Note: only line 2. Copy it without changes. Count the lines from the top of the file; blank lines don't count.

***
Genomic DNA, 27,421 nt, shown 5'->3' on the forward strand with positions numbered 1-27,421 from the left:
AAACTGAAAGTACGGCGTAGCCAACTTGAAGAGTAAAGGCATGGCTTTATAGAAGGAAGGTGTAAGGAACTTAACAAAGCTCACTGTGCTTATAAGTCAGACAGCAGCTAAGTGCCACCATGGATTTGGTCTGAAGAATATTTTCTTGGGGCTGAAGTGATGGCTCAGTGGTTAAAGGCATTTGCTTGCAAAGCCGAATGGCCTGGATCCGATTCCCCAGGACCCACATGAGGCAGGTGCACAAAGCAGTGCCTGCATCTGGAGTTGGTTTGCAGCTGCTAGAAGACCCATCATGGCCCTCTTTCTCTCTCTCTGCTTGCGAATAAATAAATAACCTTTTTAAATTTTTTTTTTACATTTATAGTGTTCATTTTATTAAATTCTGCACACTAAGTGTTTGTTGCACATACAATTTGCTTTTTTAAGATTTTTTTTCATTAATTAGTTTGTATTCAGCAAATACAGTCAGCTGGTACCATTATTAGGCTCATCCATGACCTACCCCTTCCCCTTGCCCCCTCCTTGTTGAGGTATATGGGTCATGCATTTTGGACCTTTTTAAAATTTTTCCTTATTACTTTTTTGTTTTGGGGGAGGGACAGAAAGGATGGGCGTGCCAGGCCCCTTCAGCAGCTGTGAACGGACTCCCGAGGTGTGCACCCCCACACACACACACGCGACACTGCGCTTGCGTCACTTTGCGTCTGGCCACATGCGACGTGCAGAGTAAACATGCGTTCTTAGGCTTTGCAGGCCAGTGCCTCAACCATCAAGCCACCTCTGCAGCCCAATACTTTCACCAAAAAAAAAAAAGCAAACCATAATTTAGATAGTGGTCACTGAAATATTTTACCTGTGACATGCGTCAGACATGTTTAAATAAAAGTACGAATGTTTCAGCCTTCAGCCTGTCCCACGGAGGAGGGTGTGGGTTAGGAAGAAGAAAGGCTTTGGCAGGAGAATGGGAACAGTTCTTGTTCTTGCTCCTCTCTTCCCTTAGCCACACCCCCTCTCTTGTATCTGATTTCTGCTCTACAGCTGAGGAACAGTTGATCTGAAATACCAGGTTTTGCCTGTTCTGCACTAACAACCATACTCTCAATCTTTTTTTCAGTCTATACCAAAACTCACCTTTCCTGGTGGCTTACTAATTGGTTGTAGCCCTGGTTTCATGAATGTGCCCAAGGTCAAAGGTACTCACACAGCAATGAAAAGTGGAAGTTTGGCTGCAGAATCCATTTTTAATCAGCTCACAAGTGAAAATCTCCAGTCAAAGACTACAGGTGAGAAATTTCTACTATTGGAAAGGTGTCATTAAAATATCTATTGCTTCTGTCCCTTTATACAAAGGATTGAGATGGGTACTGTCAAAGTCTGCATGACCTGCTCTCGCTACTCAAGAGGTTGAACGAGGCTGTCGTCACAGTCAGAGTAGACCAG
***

AAACTGAAAGTACGGCGTAGCCAACTTGAAGAGTAAAGGCATGGCTTTATAGAAGGAAGGTGTAAGGAACTTAACAAAGCTCACTGTGCTTATAAGTCAGACAGCAGCTAAGTGCCACCATGGATTTGGTCTGAAGAATATTTTCTTGGGGCTGAAGTGATGGCTCAGTGGTTAAAGGCATTTGCTTGCAAAGCCGAATGGCCTGGATCCGATTCCCCAGGACCCACATGAGGCAGGTGCACAAAGCAGTGCCTGCATCTGGAGTTGGTTTGCAGCTGCTAGAAGACCCATCATGGCCCTCTTTCTCTCTCTCTGCTTGCGAATAAATAAATAACCTTTTTAAATTTTTTTTTTACATTTATAGTGTTCATTTTATTAAATTCTGCACACTAAGTGTTTGTTGCACATACAATTTGCTTTTTTAAGATTTTTTTTCATTAATTAGTTTGTATTCAGCAAATACAGTCAGCTGGTACCATTATTAGGCTCATCCATGACCTACCCCTTCCCCTTGCCCCCTCCTTGTTGAGGTATATGGGTCATGCATTTTGGACCTTTTTAAAATTTTTCCTTATTACTTTTTTGTTTTGGGGGAGGGACAGAAAGGATGGGCGTGCCAGGCCCCTTCAGCAGCTGTGAACGGACTCCCGAGGTGTGCACCCCCACACACACACACGCGACACTGCGCTTGCGTCACTTTGCGTCTGGCCACATGCGACGTGCAGAGTAAACATGCGTTCTTAGGCTTTGCAGGCCAGTGCCTCAACCATCAAGCCACCTCTGCAGCCCAATACTTTCACCAAAAAAAAAAAAGCAAACCATAATTTAGATAGTGGTCACTGAAATATTTTACCTGTGACATGCGTCAGACATGTTTAAATAAAAGTACGAATGTTTCAGCCTTCAGCCTGTCCCACGGAGGAGGGTGTGGGTTAGGAAGAAGAAAGGCTTTGGCAGGAGAATGGGAACAGTTCTTGTTCTTGCTCCTCTCTTCCCTTAGCCACACCCCCTCTCTTGTATCTGATTTCTGCTCTACAGCTGAGGAACAGTTGATCTGAAATACCAGGTTTTGCCTGTTCTGCACTAACAACCATACTCTCAATCTTTTTTTCAGTCTATACCAAAACTCACCTTTCCTGGTGGCTTACTAATTGGTTGTAGCCCTGGTTTCATGAATGTGCCCAAGGTCAAAGGTACTCACACAGCAATGAAAAGTGGAAGTTTGGCTGCAGAATCCATTTTTAATCAGCTCACAAGTGAAAATCTCCAGTCAAAGACTACAGGTGAGAAATTTCTACTATTGGAAAGGTGTCATTAAAATATCTATTGCTTCTGTCCCTTTATACAAAGGATTGAGATGGGTACTGTCAAAGTCTGCATGACCTGCTCTCGCTACTCAAGAGGTTGAACGAGGCTGTCGTCACAGTCAGAGTAGACCAG